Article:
Sharon Van Etten – Are We There
Are We There is a simple album with predictable song structures, melodies and lyrics. If it were put out by anyone other than Sharon Van Etten, I probably wouldn’t think twice. However Van Etten brings life to even the most dull tunes. Van Etten seems mousey and shy at first glance and sometimes even listen, but live both she and her tunes light up. This album is not her best, but tunes “Your Love is Killing Me” and “Break Me” are winners.

Shopkeeper – Terror Blessed
I tend to like my food local, but my music exported. I’ve subscribed to this mentality as a result of overexposure to bad local music. Shopkeeper is a three-piece where the girls out number the guys, which perhaps allows the album to be playful and lighthearted.

Cursive – The Ugly Organ (Re-issue)
Re-issues are golden because they give the opportunity to praise an album that perhaps got big long after its release, or just deserves a second applause. Eleven years after its release the album, the album’s release includes a second disc with eight bonus tracks. I was surprised to find that The Ugly Organ the band’s frontman, Tim Kasher, is the “most alienating” in describing how the album made him feel about himself. For its intensity and scrappy sound, The Ugly Organ album may not be the most accessible listen for most, but for flawless lyrics and Greta Cohen’s awesome cello, you better get your paws on this one (again).

Quality Music:

Beck Morning Phase
Sondre Lerche – Please
Jenny Lewis – Voyageur
Real Estate – Atlas
Bry Webb – Free Will
The New Pornographers – Brill Bruisers
Doug Paisley – Strong Feelings
Damien Rice – My Favourite Twisted Fantasy
The Antlers – Familiars

Albums that need my attention:

S. Carey – Range of Light
Hundred Waters – The Moon Rang Like a Bell
Tweedy – Sukierae
Perfume Genius – Too Bright
Sylvan Esso – Sylvan Esso
FKA twigs – LP1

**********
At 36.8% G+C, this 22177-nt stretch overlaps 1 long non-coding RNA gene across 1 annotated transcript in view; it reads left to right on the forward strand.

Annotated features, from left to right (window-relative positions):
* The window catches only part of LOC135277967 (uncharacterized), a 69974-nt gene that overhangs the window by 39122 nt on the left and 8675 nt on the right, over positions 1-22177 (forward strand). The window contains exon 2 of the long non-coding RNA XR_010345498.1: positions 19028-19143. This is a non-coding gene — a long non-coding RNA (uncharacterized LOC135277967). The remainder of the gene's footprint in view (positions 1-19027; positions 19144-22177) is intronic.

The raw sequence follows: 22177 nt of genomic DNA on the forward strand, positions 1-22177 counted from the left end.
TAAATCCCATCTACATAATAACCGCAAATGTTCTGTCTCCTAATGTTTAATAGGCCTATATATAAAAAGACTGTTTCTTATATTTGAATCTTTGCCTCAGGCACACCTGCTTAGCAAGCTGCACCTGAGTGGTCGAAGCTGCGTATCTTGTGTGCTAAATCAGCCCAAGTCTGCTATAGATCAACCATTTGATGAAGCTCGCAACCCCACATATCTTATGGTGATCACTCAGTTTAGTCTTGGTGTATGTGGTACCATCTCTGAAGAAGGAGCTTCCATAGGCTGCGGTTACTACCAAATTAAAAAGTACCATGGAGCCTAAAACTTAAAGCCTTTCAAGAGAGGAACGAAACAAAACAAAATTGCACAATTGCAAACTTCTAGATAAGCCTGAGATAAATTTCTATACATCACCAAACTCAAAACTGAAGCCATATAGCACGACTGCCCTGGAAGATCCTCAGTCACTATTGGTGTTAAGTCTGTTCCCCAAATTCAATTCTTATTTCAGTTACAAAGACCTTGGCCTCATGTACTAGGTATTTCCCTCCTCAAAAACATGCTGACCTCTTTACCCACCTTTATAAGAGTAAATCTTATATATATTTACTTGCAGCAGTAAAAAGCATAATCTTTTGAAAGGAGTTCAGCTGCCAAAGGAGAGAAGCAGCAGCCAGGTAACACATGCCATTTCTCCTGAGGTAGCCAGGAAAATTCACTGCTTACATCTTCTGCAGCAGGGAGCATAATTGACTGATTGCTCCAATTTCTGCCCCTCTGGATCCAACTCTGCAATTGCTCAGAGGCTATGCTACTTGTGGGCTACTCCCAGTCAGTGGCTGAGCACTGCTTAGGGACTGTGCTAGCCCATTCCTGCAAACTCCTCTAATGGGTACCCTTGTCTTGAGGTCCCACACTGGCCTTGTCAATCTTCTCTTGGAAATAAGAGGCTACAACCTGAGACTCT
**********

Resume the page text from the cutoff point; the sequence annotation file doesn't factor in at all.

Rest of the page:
The War on Drugs – Lost in the Dream
Hamilton Leithauser – Black Hours
First Aid Kit – Stay Gold
Sia – 1000 Forms of Fear
Tycho – Awake
Alvvays – Alvvays
Spoon – They Want My Soul
Ty Segall – Manipulator
Karen O – Crush Songs
Death From Above 1979 – The Physical World
My Brightest Diamond – This Is My Hand
Alt-J This Is All Yours
Foxygen …And Star Power
Foo Fighters Sonic Highways
TV on the Radio Seeds
D’Angelo and the Vanguard Black Messiah
Mogwai Rave Tapes
Temples Sun Structures
St Vincent St Vincent
Elbow The Take Off and Landing of Everything
Future Islands Singles
Timber Timbre Hot Dreams
Whitehorse Éphémère sans repère
Badbadnotgood III
Bahamas Bahamas Is Afie
Jennifer Castle Pink City
Tony Dekker Sings 10 Years of Zunior
Jenn Grant Compostela
Zeus Classic Zeus

Gush: Kathleen Edwards

Back in 2011, my dream couple came into fruition… That’s Bon Iver frontman Justin Vernon and folky Canadian wonder Kathleen Edwards. Somewhere along the way, I missed this moment at the Dakota Tavern:

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Vernon produced Edwards’ perfect album Voyageur at his studio in Wisconsin. Years later the couple split… Edwards took a break from music and eventually led to her hiatus. She posted a ridiculous bid adieu to music earlier this year with much outcry from the internet. I’m happy to report that from this newspaper article, she still identifies as a singer, but happens to now own and run a coffee shop. Meet Quitters, a coffee shop I should have glowed about sooner on here.